A former Obama administration official on his $100m strategy to save lives across 40 cities
By Thomas Abt
Tue 10 Dec 2019 12.43 EST
This summer, I published a book called Bleeding Out that explains how we could reduce gun violence by 50% in the US’s 40 most violent cities. The plan would take eight years and could save more than 12,000 lives. It would cost about $100m a year.
Many people find it hard to believe that we can do a lot with a little on this issue. But urban violence is actually a more solvable problem than most of us realize.
In the cities that struggle with high rates of violence, shootings are concentrated among a surprisingly small set of people and places. It doesn’t concentrate in entire communities or neighborhoods. Even in the most allegedly dangerous places, the vast majority of people are not violent, and there are plenty of safe spaces.
In fact, in most cities, about 4% of city blocks account for approximately 50% of crime. In Oakland, 60% of murders happen within a social network of approximately one to two thousand high-risk individuals – about 0.3% of the city’s population. In New Orleans, a network of 600 to 700 people, less than 1% of the city’s population, account for more than 50% of its lethal encounters.
Conventional wisdom tells us that to address violence, we need to work from the outside in, starting by fixing everything else: culture, poverty, racism, employment. But all of the most rigorous and reliable evidence tells us the opposite: we have to work from the inside out, focusing first and foremost on the highest-risk people and places.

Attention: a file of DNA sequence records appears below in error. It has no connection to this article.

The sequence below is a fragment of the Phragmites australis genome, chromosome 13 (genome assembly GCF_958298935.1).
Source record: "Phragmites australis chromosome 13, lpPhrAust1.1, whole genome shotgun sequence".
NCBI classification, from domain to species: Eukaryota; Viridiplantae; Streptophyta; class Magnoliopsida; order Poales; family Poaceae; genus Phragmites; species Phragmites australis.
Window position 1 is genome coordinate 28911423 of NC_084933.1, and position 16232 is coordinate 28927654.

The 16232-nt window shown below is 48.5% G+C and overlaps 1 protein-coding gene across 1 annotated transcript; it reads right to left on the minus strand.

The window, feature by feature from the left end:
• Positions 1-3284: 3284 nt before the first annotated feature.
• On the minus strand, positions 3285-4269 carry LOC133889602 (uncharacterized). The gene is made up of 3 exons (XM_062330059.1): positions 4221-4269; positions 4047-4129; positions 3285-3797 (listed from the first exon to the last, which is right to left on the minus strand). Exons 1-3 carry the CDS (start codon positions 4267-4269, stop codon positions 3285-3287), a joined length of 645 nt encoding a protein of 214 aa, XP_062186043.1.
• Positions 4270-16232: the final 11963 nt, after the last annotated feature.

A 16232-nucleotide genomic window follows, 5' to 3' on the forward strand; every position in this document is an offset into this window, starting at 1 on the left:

What do we do once we’ve identified who’s most at risk? That’s more complicated. It’s easy to say, “Just get all the guns off the street,” but it’s very hard to do that. It’s easy to say, “Just get everyone a job,” but again that’s hard to actually do. What the evidence shows is that the more effective solutions are actually a bit harder to explain.
I’ve worked on urban violence prevention policy for years, first as a prosecutor in Manhattan, then in Obama’s justice department, and finally for Governor Andrew Cuomo back in New York. What I’ve seen – and what the evidence shows – is that the best strategies to reduce urban gun violence have three things in common: focus, balance and fairness.
In the US, the strategy that has worked the best to reduce urban gun violence is ‘focused deterrence.’
Effective strategies focus narrowly on the “hot people” or the “hot spots” driving most of the violence. They balance the threat of punishment with prevention, ie real efforts to help even the highest-risk people change their lives without going to prison. And, to be most effective, they need to be perceived as fair – they need to have support and legitimacy within the communities most affected by violence.
In the US, the strategy that has worked the best to reduce urban gun violence is “focused deterrence”, sometimes referred to as the Group Violence Initiative or Ceasefire. It does not work perfectly, and it does not work every time, but it works better, on average, than anything else out there.
Read more about this strategy HERE. It is do-able!
Can you get behind this kind of strategy in your city?